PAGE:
A Common Progenitor at the Heart of Development

Department of Internal Medicine, University of Texas Southwestern Medical Center, Dallas, TX 75390, USA.
Cell (Impact Factor: 32.24). 01/2007; 127(6):1101-4. DOI: 10.1016/j.cell.2006.11.031
Source: PubMed


Formation of the heart requires the coordinated functions of cardiac myocytes, smooth muscle cells, endothelial cells, and connective tissue elements. Several recent studies now reveal that these different cell types arise from a common progenitor (Kattman et al., 2006; Moretti et al., 2006; Wu et al., 2006). These findings raise interesting questions about the lineage relationships of cardiovascular progenitor cell populations and suggest possibilities for cardiac repair in both congenital and acquired heart disease.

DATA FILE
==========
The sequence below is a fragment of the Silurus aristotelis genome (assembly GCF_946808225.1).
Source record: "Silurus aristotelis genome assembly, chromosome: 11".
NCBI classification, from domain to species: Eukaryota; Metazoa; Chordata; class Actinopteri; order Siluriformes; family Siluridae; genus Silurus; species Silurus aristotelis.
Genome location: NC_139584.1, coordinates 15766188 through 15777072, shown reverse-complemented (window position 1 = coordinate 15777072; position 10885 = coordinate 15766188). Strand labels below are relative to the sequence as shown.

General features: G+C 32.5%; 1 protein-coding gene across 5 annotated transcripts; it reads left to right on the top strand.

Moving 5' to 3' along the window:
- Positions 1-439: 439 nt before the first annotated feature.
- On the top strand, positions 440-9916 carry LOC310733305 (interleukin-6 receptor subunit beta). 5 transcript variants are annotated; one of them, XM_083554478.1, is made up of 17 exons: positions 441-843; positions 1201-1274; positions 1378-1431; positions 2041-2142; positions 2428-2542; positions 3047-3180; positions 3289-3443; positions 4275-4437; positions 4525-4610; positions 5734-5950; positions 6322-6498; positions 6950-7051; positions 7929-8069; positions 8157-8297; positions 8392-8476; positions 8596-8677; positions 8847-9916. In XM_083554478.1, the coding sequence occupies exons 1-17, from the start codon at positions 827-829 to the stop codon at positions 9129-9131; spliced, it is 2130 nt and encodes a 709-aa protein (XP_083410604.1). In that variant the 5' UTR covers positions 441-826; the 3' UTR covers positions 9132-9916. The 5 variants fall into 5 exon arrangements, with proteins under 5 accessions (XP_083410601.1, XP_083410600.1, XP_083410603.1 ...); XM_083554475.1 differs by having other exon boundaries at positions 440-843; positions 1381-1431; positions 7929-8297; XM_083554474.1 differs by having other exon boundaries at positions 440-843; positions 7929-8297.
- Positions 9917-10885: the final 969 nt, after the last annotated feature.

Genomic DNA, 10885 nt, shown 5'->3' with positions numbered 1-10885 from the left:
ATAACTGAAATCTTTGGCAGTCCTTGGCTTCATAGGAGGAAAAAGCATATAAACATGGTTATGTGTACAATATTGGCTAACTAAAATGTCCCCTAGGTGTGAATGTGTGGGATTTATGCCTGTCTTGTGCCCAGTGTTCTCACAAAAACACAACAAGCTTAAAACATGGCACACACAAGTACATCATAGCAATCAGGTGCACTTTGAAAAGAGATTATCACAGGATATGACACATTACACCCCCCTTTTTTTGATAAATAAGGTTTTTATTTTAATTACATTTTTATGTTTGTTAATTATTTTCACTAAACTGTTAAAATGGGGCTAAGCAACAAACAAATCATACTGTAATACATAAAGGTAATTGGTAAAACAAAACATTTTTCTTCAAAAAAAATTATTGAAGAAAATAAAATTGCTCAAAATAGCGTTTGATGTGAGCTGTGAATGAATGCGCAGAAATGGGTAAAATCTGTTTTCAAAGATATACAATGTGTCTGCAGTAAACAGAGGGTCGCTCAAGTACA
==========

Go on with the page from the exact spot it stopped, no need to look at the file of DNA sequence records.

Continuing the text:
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    • "The heart represents one of the first functional organs to form during development (Garry and Olson, 2006). Retrospective clonal analysis, in which cardiac progenitors are labeled randomly during cardiac development, has suggested that heart morphogenesis involves two distinct groups of cardiac progenitors called first and second heart field (FHF and SHF, respectively ) (Buckingham et al., 2005). "
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    • "Embryonic stem cells (ESCs), described on humans by Thompson [27] are the prototypical stem cells. They unambiguously fulfill all requirements of stem cells: clonality, self renewal and multipotentiality [28]. ES are able to differentiate into any adult cells and can efficiently generate both functional beating mature CMCs and vasculature; however, their therapeutic use is hampered by associated teratoma formation and the need for an allogeneic source [29]. "
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